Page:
When Craig McMillan found a lump in his left breast while showering in September 2004, he didn’t think much of it. The 59-year-old insurance agent from Quincy, Fla., assumed it was a harmless, fatty cyst like others he had had. But the decision to mention it to his family physician during his annual physical may have saved his life.
“My wife and I were extremely shocked to learn I had breast cancer,” McMillan says. “Like most men, I thought it was primarily a women’s disease, so I was in denial and didn’t think it could happen to me.”
Biopsy results indicated infiltrating ductal adenocarcinoma, making McMillan one of just 2,000 men in the United States who are diagnosed with breast cancer each year.
“Based on my family history, I shouldn’t have been surprised,” McMillan says. His grandmother died from breast cancer, his sister was treated for it and both his parents had lung cancer. National Cancer Institute statistics show that hereditary breast cancer accounts for 5 to 10 percent of all cases of breast cancer in both men and women.
“Like many male breast cancer patients, he comes from a family that shares an abnormal gene that predisposes them to have breast, ovarian, colon or prostate cancer,” says Dr. Alvaro Moreno-Aspitia, his oncologist at Mayo Clinic in Florida.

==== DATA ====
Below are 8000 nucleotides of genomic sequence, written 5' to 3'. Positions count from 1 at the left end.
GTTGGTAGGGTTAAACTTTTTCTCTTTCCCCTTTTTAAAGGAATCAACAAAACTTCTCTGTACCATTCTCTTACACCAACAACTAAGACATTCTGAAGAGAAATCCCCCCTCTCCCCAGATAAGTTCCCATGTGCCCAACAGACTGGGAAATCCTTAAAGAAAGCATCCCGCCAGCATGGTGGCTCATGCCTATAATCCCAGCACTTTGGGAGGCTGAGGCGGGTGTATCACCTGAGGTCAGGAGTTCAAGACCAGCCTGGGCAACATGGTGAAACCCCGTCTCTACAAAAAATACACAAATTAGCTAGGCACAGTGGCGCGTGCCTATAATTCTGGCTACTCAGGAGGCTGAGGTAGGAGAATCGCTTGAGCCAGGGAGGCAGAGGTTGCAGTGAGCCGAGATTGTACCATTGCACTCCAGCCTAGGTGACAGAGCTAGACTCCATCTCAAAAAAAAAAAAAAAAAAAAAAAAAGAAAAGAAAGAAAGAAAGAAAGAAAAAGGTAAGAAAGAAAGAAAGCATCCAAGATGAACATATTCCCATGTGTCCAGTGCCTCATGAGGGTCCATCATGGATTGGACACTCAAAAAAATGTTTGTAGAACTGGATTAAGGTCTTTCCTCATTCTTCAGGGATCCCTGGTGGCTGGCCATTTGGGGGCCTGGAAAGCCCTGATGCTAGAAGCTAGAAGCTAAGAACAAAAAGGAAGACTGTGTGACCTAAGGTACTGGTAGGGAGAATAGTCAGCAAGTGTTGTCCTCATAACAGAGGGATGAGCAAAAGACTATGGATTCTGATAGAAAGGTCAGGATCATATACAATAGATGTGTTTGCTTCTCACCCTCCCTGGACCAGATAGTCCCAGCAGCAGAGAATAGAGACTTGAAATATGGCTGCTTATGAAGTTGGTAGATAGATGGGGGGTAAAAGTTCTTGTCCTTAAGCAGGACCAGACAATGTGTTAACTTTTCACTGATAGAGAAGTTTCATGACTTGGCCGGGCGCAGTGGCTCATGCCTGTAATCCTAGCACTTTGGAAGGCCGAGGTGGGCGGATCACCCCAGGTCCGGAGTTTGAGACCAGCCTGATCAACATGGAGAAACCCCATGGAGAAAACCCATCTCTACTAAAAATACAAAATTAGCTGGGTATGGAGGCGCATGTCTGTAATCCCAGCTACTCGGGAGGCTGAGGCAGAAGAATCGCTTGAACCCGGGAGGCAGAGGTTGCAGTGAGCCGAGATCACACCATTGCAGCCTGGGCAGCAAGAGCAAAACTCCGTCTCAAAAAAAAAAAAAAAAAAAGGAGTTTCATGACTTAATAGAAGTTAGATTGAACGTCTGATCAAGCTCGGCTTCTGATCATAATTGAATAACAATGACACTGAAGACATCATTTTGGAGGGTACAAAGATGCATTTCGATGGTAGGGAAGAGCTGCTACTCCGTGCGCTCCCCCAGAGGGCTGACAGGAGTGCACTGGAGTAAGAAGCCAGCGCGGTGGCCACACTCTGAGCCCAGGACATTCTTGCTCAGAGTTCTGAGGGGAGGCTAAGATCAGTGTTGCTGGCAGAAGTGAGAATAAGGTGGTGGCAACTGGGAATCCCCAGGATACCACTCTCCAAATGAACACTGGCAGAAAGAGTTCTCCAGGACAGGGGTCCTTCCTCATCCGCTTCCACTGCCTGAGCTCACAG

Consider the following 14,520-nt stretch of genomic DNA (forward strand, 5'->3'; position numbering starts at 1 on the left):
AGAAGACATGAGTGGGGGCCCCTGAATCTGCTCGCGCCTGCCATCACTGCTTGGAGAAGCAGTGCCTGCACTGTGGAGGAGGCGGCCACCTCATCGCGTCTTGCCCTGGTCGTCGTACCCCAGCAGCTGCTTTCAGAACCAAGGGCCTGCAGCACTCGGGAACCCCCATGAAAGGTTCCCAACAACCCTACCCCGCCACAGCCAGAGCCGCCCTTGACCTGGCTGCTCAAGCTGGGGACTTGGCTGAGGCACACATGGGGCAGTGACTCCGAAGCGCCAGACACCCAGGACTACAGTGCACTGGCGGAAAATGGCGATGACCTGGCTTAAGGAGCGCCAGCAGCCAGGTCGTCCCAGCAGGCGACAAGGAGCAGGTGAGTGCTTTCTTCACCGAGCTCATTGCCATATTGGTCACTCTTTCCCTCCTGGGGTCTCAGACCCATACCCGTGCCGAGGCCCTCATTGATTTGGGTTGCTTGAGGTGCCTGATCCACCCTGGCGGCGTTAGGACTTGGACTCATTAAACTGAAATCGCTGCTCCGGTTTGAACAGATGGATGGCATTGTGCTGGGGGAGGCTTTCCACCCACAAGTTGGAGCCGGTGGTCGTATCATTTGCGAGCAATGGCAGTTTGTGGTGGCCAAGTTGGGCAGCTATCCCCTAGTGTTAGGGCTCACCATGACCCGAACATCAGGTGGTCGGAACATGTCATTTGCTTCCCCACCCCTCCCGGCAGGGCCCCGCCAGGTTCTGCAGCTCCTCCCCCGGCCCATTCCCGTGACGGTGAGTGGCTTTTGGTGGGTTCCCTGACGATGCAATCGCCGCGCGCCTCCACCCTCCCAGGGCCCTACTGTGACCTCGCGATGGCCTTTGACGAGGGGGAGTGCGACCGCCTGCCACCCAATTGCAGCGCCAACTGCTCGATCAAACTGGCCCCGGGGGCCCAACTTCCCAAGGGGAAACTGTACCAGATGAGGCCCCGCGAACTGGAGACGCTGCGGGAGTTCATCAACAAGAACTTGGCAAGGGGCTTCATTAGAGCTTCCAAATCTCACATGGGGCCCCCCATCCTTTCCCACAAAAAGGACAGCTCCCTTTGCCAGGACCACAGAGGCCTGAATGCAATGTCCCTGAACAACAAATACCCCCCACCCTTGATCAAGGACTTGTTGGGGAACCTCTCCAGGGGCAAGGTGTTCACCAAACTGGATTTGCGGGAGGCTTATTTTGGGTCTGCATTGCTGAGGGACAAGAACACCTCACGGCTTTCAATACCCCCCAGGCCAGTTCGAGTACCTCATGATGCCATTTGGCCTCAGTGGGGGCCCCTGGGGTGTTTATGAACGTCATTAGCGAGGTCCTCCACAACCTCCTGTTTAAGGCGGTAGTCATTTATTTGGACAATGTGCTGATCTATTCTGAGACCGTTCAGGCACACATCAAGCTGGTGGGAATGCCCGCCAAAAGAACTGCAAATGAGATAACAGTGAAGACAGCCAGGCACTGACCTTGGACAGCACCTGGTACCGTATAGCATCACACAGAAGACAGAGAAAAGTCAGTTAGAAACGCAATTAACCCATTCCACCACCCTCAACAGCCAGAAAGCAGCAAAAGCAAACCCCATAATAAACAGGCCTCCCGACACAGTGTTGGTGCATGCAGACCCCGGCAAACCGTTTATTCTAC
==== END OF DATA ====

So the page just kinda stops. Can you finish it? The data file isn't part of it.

“I was shocked when my husband’s breast cancer diagnosis was made, since I never heard of men having this disease,” says Jane McMillan. “After the diagnosis, we found out that three other men we know have also survived breast cancer. I guess this is an issue that men just don’t like to talk about.”
Today, in McMillan’s family, awareness propels action. Due to their elevated risk, McMillan’s two children are monitoring their health and watching for any symptoms that could indicate cancer. His daughter is vigilant about doing regular breast self exams and getting mammograms. His son has an annual blood test to check PSA levels that could indicate prostate cancer.
McMillan is cancer-free, but he takes a daily dose of tamoxifen as a preventative and has regular checkups. He has resumed a normal life, working as an insurance agent and enjoying his hobbies — woodworking, golf and occasionally hunting and fishing. To men who find a suspicious lump in their breast, McMillan says, “Get it checked out sooner rather than later, before it spreads and becomes harder to treat.
“And if you are diagnosed,” he says, “you can help get past the initial fear and uncertainty by adopting an I-can-get-through this attitude that, with the help of a supportive family, will make all the difference in the world in your recovery.”
For more information, call the Breast Center at 904-953-0707.
Editor’s note: Male breast cancer makes up less than 1 percent of all breast cancer, according the National Cancer Institute. An uncommon cancer in men, it can be just as deadly if left untreated. Unfortunately, it’s a cancer that’s not often discussed, as this article from the Winter 2009 Sharing Mayo Clinic newsletter explains.
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